01/01/2009 | by admin
Back in August, Barack Obama flew to Hawaii to visit his 85-year-old maternal grandmother at her apartment (where Obama lived throughout the 1970s) near the Punahou School, about a mile and a half mauka (towards the mountains) from the surf at Ala Moana harbor. Any number of great surfers cut their teeth on the hollow, bowl waves at AlaMo, including Gerry Lopez, who, like Barack Obama, attended high school at Punahou. But while Gerry’s path led to the waves, Barack’s led to the basketball court (State Champions in 1979, his senior year), college in Los Angeles and New York, community organizing in Chicago, law school at Harvard, and then back to Chicago and … politics. Now he’s going to be president of the United States of America and “the most powerful man in the world.”
They say Barack will be the first black president, but the truth is, he’s as much white as he is black. Funny how that works.
I haven’t seen too many presidents, of any color, close-up, but I did get to see one once … on the beach. The year was 1969, just about the time the first man stepped onto the moon. I was editor of Surfer magazine, and Richard Nixon was president of the United States. For his ‘Western White House’, Tricky Dick had chosen the exquisite Cotton estate and its hacienda, which crowned the bluff overlooking the lineup at Cotton’s Point, about halfway between Los Angeles and San Diego.
As it happened, Nixon’s next-door neighbor was my boss, Surfer founder and publisher John Severson. From John’s deck one could survey the scene, including the upper story of the hacienda and the special stairs that had been built to allow presidential access to the sand and sea. One afternoon, as I looked on, Dick and Pat (the Mrs.) descended the bluff, crossed over the railroad tracks (via a special set of stairs and plank inlays), and stepped out onto the beach.
It was a glorious day, and the couple was preceded, at a polite distance, by a pair of secret-service agents. In fact, Dick and Pat kept a polite distance from each other, too. Another pair of secret service agents followed, at a distance. The four men were dressed in black suits, complete with shiny black shoes, ties, jackets. Pat wore a casual pant-suit kind of thing, but it was the president who really caught my eye. He wore a pair of dark gray slacks – high, with the belt buckle positioned about halfway between his navel and his sternum – and a powder-blue shirt with short sleeves that came closer to his wrists than his elbows. He too wore polished dress shoes, and he stepped awkwardly towards the berm, along which he walked as he studied the sloshing surges of the Pacific. The impression I got was of a guy a lot less at home on a beach than Neil Armstrong had been hopping around in his space suit on the moon.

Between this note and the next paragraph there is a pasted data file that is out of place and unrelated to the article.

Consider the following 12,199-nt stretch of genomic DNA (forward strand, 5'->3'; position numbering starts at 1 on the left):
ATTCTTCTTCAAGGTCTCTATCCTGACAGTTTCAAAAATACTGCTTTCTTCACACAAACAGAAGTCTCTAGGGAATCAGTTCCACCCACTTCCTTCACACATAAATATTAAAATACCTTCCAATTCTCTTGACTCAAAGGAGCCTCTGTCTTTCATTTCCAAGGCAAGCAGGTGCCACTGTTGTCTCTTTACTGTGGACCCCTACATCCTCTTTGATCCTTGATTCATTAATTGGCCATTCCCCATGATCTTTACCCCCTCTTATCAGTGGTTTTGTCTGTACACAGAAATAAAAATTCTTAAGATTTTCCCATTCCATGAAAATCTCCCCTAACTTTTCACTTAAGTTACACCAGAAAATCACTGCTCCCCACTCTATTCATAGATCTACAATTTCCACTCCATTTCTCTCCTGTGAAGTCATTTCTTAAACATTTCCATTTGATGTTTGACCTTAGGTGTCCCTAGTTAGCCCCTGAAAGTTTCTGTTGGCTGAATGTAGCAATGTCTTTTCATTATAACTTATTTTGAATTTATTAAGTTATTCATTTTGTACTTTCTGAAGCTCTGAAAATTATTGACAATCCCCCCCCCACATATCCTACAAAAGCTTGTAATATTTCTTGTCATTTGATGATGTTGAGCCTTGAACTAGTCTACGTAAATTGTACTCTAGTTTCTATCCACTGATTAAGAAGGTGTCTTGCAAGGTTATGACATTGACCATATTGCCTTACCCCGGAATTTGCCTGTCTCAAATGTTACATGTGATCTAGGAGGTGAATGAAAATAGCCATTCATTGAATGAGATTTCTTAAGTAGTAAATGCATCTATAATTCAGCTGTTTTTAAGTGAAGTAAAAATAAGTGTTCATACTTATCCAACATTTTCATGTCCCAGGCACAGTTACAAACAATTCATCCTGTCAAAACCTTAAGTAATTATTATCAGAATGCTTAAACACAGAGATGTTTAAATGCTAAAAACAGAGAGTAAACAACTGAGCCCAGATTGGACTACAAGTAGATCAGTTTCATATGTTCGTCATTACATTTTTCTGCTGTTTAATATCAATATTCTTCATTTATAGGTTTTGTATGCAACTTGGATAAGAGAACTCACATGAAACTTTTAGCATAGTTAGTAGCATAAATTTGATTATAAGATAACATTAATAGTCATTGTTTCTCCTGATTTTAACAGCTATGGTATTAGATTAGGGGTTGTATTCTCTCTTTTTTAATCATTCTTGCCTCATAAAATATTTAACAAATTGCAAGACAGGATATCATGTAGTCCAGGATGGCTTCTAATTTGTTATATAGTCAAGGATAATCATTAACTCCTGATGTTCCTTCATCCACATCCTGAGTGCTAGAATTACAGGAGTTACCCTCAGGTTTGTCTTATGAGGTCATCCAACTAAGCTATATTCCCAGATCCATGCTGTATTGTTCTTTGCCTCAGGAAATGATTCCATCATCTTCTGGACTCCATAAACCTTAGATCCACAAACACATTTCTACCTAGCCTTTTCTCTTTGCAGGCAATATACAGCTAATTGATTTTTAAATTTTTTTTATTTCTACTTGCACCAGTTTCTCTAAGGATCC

Anyway, during that trip to Hawaii last August, Barack Obama took time out to visit some of the beaches he’d enjoyed during his Punahou years. One of them was Sandy Beach, a high-quality bodysurfing spot on the windward side of Oahu. There, Obama scattered flower petals in remembrance of his mother, posed for a few pictures, and waded out to join a handful of locals populating a wedgy little peak on a small-wave day. You can see it on the YouTube [http://www.youtube.com/watch?v=ugDrrAz0C_Y]. You can sense his total comfort in the ocean energy as he takes a wave and assumes the classic pose of the savvy slider. You sense the way he inhabits his body – not like a space-walker wearing a protective suit, but … like a surfer!
To ride waves like that, to be relaxed and oriented and aware in the curl, requires more than just a skill set. To ride waves with composure and style requires a consciousness we haven’t seen in an American president for a long, long time. Maybe ever. Combine that athleticism with a keen intellect and a comprehending and open heart, and you have a recipe for success. Keeping things in proportion, weighing choices without wasting energy, staying on track, being patient, maintaining balance – these are all attributes of a surfer who, above all, lives in the present. No room for excuses, no time for pretense. What you see is what you get. No drama Obama.
So, I see this as a very good thing for the world – for sustainability and the environment, for compassion and relationships, for sanity and reason. I feel optimistic, and I expect intelligent wave selection and excellent maneuvers. Although Barack is definitely taking off behind the peak, it’s clear he likes a late takeoff and a steep drop. And I’m pretty sure he sees a high line through the pit towards the light at the end of the tunnel.
– Drew Kampion